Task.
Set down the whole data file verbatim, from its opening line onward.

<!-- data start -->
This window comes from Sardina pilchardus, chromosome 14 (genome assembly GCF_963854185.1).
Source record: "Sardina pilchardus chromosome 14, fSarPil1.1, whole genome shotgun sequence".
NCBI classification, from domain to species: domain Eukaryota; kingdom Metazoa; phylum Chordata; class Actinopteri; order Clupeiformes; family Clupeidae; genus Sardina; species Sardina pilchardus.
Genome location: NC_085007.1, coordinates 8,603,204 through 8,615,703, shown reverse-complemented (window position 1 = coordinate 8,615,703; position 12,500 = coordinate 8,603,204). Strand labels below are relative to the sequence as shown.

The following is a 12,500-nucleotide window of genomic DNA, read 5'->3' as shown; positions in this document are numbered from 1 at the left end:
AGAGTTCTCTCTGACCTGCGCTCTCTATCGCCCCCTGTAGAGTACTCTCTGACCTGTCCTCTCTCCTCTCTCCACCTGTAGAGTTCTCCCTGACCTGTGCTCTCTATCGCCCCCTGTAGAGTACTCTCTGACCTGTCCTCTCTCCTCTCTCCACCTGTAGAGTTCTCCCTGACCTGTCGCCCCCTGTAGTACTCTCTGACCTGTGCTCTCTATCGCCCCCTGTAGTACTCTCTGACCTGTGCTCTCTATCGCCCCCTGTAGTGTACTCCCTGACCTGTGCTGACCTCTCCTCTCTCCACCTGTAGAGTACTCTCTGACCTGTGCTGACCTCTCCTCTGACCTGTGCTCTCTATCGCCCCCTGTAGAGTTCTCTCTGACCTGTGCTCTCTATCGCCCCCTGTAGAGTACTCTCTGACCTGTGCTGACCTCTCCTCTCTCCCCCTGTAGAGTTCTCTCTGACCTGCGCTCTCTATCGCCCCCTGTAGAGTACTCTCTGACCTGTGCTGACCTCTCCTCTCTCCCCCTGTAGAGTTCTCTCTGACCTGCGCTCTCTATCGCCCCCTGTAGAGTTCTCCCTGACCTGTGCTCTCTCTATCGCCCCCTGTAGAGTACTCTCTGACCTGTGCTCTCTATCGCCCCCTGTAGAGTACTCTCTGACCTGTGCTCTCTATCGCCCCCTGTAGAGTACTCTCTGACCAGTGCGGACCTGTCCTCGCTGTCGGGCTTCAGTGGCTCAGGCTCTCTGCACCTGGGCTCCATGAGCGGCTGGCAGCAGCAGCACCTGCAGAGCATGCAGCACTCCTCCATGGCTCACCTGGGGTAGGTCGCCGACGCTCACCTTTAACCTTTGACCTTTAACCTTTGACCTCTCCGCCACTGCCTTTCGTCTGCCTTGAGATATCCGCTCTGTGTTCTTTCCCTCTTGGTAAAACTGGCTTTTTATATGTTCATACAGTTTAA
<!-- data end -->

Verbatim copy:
This window comes from Sardina pilchardus, chromosome 14 (genome assembly GCF_963854185.1).
Source record: "Sardina pilchardus chromosome 14, fSarPil1.1, whole genome shotgun sequence".
NCBI classification, from domain to species: domain Eukaryota; kingdom Metazoa; phylum Chordata; class Actinopteri; order Clupeiformes; family Clupeidae; genus Sardina; species Sardina pilchardus.
Genome location: NC_085007.1, coordinates 8,603,204 through 8,615,703, shown reverse-complemented (window position 1 = coordinate 8,615,703; position 12,500 = coordinate 8,603,204). Strand labels below are relative to the sequence as shown.

The following is a 12,500-nucleotide window of genomic DNA, read 5'->3' as shown; positions in this document are numbered from 1 at the left end:
AGAGTTCTCTCTGACCTGCGCTCTCTATCGCCCCCTGTAGAGTACTCTCTGACCTGTCCTCTCTCCTCTCTCCACCTGTAGAGTTCTCCCTGACCTGTGCTCTCTATCGCCCCCTGTAGAGTACTCTCTGACCTGTCCTCTCTCCTCTCTCCACCTGTAGAGTTCTCCCTGACCTGTCGCCCCCTGTAGTACTCTCTGACCTGTGCTCTCTATCGCCCCCTGTAGTACTCTCTGACCTGTGCTCTCTATCGCCCCCTGTAGTGTACTCCCTGACCTGTGCTGACCTCTCCTCTCTCCACCTGTAGAGTACTCTCTGACCTGTGCTGACCTCTCCTCTGACCTGTGCTCTCTATCGCCCCCTGTAGAGTTCTCTCTGACCTGTGCTCTCTATCGCCCCCTGTAGAGTACTCTCTGACCTGTGCTGACCTCTCCTCTCTCCCCCTGTAGAGTTCTCTCTGACCTGCGCTCTCTATCGCCCCCTGTAGAGTACTCTCTGACCTGTGCTGACCTCTCCTCTCTCCCCCTGTAGAGTTCTCTCTGACCTGCGCTCTCTATCGCCCCCTGTAGAGTTCTCCCTGACCTGTGCTCTCTCTATCGCCCCCTGTAGAGTACTCTCTGACCTGTGCTCTCTATCGCCCCCTGTAGAGTACTCTCTGACCTGTGCTCTCTATCGCCCCCTGTAGAGTACTCTCTGACCAGTGCGGACCTGTCCTCGCTGTCGGGCTTCAGTGGCTCAGGCTCTCTGCACCTGGGCTCCATGAGCGGCTGGCAGCAGCAGCACCTGCAGAGCATGCAGCACTCCTCCATGGCTCACCTGGGGTAGGTCGCCGACGCTCACCTTTAACCTTTGACCTTTAACCTTTGACCTCTCCGCCACTGCCTTTCGTCTGCCTTGAGATATCCGCTCTGTGTTCTTTCCCTCTTGGTAAAACTGGCTTTTTATATGTTCATACAGTTTAA